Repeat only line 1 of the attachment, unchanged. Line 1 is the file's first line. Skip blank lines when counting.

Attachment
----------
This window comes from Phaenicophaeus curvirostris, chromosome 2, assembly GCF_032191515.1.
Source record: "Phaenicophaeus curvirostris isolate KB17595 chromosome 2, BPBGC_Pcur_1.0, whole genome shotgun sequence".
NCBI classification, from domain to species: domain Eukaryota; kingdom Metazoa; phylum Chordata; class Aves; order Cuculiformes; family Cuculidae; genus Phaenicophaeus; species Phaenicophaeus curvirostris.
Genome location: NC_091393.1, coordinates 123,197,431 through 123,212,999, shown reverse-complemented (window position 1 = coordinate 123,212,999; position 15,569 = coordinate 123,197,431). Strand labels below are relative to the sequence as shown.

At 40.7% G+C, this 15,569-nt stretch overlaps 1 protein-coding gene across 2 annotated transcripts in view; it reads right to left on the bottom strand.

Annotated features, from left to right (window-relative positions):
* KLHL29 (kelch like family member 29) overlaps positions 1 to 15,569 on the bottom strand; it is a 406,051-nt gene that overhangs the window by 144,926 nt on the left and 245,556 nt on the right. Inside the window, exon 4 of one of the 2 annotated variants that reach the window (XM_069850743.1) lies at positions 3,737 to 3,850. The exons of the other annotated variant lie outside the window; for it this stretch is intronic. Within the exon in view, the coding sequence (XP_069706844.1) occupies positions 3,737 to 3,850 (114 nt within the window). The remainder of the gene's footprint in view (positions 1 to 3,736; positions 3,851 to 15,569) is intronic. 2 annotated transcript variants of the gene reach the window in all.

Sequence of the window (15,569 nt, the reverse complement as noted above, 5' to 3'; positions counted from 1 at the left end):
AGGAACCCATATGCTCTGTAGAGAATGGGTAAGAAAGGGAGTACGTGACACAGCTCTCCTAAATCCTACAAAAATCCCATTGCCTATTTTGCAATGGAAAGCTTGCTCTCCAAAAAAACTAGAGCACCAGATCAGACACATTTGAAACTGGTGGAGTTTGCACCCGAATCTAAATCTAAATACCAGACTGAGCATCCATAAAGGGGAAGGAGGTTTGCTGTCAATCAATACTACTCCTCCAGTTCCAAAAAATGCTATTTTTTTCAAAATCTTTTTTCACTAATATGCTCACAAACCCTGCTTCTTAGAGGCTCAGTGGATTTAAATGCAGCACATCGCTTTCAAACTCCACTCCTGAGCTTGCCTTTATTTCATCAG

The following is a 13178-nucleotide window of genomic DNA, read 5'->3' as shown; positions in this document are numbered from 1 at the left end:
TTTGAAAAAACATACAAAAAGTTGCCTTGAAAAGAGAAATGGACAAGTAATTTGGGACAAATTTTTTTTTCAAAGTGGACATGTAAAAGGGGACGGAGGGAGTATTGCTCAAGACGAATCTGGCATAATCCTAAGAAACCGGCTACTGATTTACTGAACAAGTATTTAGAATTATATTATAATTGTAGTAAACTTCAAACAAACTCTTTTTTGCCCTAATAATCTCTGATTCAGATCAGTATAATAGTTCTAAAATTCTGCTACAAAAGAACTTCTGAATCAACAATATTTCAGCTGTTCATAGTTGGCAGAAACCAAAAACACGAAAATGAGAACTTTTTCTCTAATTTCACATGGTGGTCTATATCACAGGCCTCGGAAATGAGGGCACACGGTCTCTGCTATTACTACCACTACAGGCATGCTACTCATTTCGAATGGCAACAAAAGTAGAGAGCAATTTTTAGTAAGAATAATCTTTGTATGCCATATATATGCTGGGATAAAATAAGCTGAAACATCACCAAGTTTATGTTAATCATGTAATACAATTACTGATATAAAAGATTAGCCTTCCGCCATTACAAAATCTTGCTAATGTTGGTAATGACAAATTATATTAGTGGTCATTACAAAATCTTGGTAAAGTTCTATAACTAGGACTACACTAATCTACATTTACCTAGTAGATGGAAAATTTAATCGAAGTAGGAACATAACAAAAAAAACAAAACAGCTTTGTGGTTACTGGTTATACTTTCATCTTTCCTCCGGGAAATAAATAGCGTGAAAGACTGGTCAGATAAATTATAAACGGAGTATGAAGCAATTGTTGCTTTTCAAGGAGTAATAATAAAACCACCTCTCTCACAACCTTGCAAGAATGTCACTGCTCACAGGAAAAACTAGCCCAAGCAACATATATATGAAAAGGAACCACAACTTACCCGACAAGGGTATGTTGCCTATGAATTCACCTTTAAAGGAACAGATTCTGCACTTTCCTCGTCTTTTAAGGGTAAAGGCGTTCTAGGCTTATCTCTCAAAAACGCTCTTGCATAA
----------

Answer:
This window comes from Phaenicophaeus curvirostris, chromosome 2, assembly GCF_032191515.1.